I have periodically blogged for the Huffington Post, Religion Dispatches, the Rachel Carson Center, and the Social Science Research Council’s Immanent Frame, and will continue to do so. But I would also like to weigh in more regularly on a wider range of issues so I have intended, for years, to start a blog. Well, I have finally managed to get it up and running. I hope you find something of value here and I welcome your comments as time and inspiration allow.on January 22, 2015
From terra for land, and naut from sailor, a terranaut is an earth and sea explorer. Like a terranaut, this blog ranges widely over the earths' terrestrial and aquatic environmental systems, and it explores the cultural systems and dynamics that arise from these systems.
Drawing on scholars and critics from around the world, we'll explore environmental issues, politics, movements and ethics, the role of the affective and spiritual dimensions of human experience, and the relations between members of our own and other species.
Along the way we'll unsettle assumptions, speak about taboo subjects, and wrestle with things that outrage, amuse, and sometimes inspire.
My article, “Resistance: do the ends justify the means in response to climate disruption” is focused on the COP21 Climate Negotiations, which just began in Paris. Hopefully grassroots pressure will contribute to the desperately needed changes by a host of actors.on November 30, 2015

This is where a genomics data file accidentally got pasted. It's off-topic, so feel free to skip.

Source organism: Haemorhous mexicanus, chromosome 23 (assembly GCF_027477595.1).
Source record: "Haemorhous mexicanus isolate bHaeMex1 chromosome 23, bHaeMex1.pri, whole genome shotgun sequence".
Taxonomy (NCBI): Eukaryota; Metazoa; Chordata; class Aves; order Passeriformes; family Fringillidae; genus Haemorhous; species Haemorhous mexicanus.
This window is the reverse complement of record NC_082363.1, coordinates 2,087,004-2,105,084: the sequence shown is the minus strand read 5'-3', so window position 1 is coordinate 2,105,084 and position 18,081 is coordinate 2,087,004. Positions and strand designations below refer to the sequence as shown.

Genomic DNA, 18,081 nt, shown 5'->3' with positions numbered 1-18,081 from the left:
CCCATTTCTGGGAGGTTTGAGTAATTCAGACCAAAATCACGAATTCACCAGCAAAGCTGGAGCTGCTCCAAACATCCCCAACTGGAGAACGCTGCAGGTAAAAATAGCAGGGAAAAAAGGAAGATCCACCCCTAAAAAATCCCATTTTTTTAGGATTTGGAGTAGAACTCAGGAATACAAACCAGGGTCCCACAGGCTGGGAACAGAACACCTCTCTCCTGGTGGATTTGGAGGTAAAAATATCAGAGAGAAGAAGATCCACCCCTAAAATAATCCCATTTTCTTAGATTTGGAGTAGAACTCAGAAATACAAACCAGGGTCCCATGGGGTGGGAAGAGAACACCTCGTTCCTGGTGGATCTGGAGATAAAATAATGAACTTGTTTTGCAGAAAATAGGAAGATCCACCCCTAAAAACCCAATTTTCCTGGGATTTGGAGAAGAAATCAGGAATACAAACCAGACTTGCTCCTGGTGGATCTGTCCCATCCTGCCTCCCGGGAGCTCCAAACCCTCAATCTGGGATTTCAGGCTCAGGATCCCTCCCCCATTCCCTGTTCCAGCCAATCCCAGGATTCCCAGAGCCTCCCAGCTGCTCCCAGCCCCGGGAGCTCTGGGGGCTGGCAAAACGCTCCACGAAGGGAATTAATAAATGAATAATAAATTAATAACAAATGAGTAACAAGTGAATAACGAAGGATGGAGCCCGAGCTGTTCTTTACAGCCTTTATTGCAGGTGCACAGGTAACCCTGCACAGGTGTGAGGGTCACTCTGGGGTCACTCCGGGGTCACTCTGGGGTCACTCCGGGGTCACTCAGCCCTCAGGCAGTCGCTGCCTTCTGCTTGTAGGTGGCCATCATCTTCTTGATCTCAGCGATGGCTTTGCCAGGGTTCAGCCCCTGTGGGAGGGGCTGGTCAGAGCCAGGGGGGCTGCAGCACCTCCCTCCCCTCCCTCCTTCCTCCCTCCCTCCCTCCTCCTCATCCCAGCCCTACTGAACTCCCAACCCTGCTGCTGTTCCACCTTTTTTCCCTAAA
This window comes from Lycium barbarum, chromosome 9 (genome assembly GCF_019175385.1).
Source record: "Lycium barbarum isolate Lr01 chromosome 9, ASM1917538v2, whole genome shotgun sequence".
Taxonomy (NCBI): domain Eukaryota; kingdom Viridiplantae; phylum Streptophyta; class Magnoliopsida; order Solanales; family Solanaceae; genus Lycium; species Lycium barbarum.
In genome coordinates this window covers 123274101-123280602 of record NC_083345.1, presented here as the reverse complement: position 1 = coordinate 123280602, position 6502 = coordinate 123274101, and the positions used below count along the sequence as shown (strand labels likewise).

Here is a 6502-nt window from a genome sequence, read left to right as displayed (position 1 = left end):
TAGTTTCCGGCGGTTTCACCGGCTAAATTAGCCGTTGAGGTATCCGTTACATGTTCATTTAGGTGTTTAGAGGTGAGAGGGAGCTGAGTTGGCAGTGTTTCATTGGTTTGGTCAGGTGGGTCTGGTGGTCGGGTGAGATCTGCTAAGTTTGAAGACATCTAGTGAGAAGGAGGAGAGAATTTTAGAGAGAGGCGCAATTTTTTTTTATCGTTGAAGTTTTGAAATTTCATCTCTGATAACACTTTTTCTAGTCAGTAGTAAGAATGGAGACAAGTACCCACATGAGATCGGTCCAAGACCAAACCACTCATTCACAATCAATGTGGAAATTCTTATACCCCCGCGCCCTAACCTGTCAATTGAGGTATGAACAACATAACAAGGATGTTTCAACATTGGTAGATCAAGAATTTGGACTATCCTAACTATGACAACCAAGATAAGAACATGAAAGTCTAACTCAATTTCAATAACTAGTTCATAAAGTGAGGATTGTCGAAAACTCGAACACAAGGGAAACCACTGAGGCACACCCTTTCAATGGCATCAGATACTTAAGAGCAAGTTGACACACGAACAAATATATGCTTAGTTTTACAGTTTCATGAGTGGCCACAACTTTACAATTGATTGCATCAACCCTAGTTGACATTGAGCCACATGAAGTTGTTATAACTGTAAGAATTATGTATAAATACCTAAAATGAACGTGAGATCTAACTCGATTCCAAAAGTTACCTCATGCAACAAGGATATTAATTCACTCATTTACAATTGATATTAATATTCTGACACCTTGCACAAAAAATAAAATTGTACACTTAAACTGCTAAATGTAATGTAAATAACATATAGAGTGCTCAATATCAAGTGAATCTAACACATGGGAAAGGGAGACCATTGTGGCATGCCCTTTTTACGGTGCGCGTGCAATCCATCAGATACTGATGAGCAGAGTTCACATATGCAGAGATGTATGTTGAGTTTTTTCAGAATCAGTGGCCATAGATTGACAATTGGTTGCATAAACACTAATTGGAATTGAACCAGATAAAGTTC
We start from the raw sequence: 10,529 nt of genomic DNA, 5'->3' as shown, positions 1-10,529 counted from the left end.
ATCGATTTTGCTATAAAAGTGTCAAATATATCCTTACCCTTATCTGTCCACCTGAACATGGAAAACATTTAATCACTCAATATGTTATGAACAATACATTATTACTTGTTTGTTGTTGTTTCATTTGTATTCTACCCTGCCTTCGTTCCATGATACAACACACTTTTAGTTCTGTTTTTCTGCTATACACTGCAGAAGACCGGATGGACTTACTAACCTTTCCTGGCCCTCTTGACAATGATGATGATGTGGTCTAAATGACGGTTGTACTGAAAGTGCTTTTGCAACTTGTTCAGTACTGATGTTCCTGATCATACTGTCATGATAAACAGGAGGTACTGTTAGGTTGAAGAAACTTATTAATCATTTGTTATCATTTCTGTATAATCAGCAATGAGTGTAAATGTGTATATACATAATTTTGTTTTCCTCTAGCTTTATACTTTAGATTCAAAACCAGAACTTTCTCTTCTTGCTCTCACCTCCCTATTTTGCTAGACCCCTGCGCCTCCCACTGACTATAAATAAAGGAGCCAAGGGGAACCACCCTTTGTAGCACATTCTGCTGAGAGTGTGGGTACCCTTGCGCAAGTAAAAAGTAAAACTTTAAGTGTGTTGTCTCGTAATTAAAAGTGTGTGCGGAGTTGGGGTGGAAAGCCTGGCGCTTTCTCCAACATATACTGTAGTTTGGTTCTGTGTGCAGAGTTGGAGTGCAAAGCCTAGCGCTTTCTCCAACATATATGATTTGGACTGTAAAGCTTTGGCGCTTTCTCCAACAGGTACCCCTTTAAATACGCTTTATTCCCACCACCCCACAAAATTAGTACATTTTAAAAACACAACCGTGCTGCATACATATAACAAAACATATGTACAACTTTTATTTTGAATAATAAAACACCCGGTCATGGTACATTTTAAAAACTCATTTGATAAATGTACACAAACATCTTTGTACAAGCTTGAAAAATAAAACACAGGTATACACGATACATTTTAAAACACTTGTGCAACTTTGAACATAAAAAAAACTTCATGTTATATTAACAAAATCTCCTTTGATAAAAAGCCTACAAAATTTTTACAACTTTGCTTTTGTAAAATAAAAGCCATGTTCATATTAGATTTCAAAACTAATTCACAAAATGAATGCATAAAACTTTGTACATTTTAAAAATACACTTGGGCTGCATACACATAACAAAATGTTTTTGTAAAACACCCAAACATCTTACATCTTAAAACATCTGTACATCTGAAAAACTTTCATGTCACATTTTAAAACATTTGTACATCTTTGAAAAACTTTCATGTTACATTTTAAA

Had this interview yesterday on RT America from its studios in Washington DC:on March 20, 2015
I’ll be giving a lecture at Michigan State University this coming Monday night, titled Spirituality After Darwin: ‘Dark Green’ Nature Religion and the Future of Religion and Nature. Event Detailson February 6, 2015
My first blog post will be much longer than the norm as it provides an early look at my article, Religion to the Rescue (?) in an Age of Climate Disruption. This article will be published in April 2015 in the Journal for the Study of Religion, Nature and Culture. Here is a brief summary: Since the early 1990s calls to address the negative consequences of anthropogenic climate change have been increasing by religious elites as well as by scholars who affiliate with and study religions. An important example of the trend occurred in November 2014 during the annual meeting of the American Academy of Religion in San Diego where ‘Religion and Climate Change’ was the conference’s central theme. Data presented at this meeting, however, was... Continue Reading
on January 23, 2015